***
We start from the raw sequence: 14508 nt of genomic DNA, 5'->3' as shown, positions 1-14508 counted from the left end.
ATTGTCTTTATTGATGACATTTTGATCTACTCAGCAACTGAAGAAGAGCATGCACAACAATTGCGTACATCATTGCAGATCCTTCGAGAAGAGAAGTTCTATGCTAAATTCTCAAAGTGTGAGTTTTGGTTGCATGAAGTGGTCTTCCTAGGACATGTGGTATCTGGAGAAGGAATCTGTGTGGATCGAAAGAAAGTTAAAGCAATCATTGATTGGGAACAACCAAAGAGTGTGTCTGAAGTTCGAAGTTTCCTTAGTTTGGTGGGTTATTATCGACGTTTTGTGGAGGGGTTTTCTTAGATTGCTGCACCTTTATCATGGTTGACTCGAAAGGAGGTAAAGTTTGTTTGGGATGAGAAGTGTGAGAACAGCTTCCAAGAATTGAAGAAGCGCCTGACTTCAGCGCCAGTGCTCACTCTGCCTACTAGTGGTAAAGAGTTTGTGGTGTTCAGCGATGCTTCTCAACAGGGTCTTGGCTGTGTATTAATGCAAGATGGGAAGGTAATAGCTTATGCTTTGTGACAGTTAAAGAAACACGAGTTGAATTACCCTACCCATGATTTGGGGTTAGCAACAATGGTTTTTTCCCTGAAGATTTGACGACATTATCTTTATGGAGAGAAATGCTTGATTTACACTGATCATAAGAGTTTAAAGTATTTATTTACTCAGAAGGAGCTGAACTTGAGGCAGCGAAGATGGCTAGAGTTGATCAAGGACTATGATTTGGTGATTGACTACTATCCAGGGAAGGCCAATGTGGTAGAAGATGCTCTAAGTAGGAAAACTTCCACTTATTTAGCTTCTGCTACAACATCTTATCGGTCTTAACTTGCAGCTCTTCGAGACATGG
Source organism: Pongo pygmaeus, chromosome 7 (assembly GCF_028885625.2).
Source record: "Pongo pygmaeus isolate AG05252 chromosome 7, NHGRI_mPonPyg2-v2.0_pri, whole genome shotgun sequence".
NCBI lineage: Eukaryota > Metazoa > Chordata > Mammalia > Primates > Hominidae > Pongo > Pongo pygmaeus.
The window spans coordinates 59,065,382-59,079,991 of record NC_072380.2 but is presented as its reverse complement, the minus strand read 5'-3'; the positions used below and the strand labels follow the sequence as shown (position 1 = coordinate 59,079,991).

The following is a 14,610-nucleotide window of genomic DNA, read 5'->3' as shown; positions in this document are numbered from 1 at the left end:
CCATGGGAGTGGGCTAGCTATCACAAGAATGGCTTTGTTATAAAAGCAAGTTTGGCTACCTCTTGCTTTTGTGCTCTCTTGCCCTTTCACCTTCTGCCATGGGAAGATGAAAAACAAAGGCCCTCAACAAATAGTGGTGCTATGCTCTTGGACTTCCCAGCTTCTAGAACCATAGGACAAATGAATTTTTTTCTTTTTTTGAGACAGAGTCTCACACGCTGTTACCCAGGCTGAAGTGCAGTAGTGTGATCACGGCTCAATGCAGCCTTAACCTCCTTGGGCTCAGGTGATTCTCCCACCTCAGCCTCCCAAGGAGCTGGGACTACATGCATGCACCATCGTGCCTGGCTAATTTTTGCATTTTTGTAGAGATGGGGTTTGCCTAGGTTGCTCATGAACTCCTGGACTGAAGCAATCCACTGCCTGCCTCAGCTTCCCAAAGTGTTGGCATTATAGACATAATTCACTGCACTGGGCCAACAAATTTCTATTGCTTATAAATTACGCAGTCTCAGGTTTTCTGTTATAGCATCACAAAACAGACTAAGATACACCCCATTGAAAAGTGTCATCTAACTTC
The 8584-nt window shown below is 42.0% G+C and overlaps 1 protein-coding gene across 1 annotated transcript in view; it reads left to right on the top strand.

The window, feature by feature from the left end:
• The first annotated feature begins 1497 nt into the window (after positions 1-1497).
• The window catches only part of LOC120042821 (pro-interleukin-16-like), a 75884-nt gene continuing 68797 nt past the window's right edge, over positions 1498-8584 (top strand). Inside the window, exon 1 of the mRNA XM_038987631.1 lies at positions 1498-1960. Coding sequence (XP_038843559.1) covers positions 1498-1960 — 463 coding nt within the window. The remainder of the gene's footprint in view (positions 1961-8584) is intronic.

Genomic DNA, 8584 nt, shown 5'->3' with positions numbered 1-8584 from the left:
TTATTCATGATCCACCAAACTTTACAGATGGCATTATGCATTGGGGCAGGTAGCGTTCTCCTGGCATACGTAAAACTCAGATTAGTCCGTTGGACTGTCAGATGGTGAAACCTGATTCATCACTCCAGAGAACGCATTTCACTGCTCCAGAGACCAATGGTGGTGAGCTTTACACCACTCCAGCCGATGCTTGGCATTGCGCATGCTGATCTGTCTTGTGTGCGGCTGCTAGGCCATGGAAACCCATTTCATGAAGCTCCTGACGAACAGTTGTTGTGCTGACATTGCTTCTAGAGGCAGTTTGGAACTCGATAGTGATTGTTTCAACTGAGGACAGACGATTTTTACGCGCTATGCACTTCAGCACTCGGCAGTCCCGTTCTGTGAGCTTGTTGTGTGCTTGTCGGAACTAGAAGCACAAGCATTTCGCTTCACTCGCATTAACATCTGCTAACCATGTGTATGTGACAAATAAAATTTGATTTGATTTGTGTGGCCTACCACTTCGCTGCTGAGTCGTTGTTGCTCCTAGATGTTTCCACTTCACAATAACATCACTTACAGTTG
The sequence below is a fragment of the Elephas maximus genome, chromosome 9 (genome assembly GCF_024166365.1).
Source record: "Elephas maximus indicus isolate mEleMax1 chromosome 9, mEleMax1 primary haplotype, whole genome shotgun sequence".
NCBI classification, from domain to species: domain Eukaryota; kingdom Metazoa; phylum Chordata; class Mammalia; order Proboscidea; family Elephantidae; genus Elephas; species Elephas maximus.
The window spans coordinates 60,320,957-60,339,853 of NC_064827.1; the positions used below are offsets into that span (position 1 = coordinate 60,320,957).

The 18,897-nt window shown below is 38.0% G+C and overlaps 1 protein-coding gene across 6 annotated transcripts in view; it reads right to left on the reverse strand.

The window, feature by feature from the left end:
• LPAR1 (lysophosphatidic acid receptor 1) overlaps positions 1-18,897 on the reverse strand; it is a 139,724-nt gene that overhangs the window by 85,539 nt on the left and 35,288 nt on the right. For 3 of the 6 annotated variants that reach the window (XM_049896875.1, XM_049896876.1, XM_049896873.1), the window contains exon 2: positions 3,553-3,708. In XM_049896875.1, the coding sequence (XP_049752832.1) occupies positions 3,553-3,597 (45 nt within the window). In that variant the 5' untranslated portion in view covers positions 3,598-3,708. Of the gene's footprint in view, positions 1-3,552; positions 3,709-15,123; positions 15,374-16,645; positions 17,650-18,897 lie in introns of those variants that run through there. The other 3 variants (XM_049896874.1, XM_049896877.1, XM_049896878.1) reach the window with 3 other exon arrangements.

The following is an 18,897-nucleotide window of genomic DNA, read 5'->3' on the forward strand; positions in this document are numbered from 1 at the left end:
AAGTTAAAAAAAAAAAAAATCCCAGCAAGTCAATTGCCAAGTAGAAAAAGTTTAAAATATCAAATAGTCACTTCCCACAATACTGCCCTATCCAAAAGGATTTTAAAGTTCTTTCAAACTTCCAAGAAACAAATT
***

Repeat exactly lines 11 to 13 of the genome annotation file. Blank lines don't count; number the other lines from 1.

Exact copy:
• The first annotated feature begins 1497 nt into the window (after positions 1-1497).
• The window catches only part of LOC120042821 (pro-interleukin-16-like), a 75884-nt gene continuing 68797 nt past the window's right edge, over positions 1498-8584 (top strand). Inside the window, exon 1 of the mRNA XM_038987631.1 lies at positions 1498-1960. Coding sequence (XP_038843559.1) covers positions 1498-1960 — 463 coding nt within the window. The remainder of the gene's footprint in view (positions 1961-8584) is intronic.

Genomic DNA, 8584 nt, shown 5'->3' with positions numbered 1-8584 from the left: